Internal PSERS documents show how Pa’s biggest pension fund got key financial calculation wrong




After Pennsylvania’s biggest pension plan botched a crucial financial calculation, the FBI launched an investigation, the fund’s board began its own probe, and 100,000 public school employees suddenly faced paying more into the retirement system.

Now The Inquirer and Spotlight PA have obtained new internal fund documents that shed light on that consequential mistake. The material traces the error to “data corruption” in just one month — April 2015 — over the near-decade-long period reviewed for the calculation.

The error was small. It falsely boosted the $64 billion PSERS fund’s performance by only about a third of a percentage point over a financial quarter. Even so, it was just enough to wrongly lift the fund’s financial returns over a key state-mandated hurdle used to gauge performance.

The documents reveal that a fund consultant, Aon, blamed the mistake on its clerical staff for inputting bad data. The material also shows that even though the fund hired a consultant, the ACA Compliance Group, to check the calculations, the consultant made only limited checks, and skipped over the month with the critical errors.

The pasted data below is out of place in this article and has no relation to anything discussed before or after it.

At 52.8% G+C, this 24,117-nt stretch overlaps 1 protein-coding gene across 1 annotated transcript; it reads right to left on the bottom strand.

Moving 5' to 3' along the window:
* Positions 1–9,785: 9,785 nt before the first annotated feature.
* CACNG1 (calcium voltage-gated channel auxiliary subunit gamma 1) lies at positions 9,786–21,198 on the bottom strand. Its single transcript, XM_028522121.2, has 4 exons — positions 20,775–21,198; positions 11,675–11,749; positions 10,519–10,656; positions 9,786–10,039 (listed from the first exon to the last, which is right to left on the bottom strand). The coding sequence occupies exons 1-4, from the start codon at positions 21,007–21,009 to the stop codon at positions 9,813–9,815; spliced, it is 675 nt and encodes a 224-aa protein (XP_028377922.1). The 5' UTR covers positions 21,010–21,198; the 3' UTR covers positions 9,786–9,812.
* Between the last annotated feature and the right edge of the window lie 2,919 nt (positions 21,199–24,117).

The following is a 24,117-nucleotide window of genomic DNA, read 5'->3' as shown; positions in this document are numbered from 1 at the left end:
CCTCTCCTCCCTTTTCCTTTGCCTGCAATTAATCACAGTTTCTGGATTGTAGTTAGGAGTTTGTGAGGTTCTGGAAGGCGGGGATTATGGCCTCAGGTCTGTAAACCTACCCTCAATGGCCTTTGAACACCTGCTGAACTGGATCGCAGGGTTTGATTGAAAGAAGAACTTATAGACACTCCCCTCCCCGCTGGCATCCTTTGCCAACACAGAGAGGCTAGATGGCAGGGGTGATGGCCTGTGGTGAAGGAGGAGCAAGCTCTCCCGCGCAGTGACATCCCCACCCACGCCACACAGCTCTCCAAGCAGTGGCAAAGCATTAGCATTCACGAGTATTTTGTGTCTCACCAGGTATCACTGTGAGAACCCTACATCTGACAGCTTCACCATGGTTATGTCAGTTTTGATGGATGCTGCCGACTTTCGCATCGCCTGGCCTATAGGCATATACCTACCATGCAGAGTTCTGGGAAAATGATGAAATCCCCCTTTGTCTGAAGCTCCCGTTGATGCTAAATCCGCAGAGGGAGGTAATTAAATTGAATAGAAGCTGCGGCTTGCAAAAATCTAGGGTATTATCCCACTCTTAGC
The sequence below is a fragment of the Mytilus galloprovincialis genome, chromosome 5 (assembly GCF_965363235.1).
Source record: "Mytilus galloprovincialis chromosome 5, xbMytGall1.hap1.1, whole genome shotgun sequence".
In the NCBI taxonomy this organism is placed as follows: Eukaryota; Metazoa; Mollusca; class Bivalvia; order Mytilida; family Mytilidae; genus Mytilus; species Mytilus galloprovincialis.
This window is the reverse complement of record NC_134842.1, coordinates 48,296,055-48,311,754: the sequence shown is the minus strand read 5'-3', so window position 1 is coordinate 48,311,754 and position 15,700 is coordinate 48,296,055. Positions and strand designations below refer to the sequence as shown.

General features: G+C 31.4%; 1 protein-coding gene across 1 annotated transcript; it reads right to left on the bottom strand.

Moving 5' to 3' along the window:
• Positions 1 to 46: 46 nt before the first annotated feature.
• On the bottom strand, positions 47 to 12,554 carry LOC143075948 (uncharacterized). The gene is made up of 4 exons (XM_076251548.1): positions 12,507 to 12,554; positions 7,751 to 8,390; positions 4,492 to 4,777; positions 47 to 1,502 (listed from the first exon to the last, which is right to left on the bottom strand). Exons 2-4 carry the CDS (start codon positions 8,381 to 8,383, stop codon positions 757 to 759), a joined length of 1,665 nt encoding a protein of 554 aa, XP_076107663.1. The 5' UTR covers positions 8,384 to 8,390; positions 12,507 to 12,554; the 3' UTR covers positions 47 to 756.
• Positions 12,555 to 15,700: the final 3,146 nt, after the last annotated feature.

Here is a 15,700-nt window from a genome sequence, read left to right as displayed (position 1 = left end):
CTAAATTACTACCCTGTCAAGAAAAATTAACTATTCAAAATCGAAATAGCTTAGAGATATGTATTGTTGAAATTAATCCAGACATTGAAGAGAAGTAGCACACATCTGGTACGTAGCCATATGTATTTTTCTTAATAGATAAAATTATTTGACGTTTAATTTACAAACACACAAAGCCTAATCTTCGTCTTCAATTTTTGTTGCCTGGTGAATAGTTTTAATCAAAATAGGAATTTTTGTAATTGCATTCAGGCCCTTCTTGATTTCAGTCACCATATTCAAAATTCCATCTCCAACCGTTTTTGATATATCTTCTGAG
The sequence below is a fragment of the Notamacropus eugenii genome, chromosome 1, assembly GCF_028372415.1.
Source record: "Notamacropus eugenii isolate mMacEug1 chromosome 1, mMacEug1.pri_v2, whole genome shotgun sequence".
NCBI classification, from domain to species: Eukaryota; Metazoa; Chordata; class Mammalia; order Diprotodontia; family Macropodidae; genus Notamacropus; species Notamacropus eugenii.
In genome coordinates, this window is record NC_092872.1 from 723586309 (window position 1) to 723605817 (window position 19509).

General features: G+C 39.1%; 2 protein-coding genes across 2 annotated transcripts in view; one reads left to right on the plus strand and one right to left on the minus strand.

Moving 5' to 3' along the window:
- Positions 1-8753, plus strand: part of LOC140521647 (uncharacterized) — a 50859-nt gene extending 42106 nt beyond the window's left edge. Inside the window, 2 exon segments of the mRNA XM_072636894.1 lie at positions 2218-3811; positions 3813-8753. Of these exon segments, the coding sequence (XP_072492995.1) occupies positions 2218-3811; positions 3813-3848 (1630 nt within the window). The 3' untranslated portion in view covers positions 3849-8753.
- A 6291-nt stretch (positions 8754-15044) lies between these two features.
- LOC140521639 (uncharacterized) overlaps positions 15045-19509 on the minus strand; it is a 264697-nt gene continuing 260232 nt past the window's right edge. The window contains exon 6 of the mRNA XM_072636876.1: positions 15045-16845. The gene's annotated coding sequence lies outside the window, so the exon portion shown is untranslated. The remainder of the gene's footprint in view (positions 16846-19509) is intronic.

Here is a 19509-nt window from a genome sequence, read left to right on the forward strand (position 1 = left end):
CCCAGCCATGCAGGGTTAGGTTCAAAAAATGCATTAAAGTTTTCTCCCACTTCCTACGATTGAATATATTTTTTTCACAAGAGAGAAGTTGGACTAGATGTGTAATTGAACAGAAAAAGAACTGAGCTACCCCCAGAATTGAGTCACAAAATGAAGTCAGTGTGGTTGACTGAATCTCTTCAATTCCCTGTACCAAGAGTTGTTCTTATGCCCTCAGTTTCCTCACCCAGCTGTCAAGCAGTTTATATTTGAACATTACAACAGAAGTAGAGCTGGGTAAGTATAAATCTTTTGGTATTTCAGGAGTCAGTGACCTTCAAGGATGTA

Author(s): Joseph N. DiStefano, Craig R. McCoy, Angela Couloumbis

Publication Date: 30 May 2021

Publication Site: Philadelphia Inquirer

NJ Pension CAFR



The Comprehensive Audited Financial Statement Report (CAFR) for the State of New Jersey, Division of Pensions and Benefits, as of June 30, 2020 appeared on the state website this month which means the actuarial reports should be out soon.

But, for now, some CAFR excerpts:

Financial Highlights Fiduciary Funds –Pension Trust Funds and Other Postemployment Benefit (OPEB) Plan (page 3)

Fiduciary net position decreased by $2.4 billion as a result of this year’s operations from $87.3 billion to $84.9 billion.

Additions for the year are $10.2 billion, which are comprised of member, employer, nonemployer, and employer specific and other pension contributions of $8.9 billion and net investment income of $1.3 billion.

Deductions for the year are $12.7 billion, which are comprised of benefits, refund payments, and transfers of $12.6 billion and administrative expenses of $62.0 million.

Author(s): John Bury

Publication Date: 21 April 2021

Publication Site: Burypensions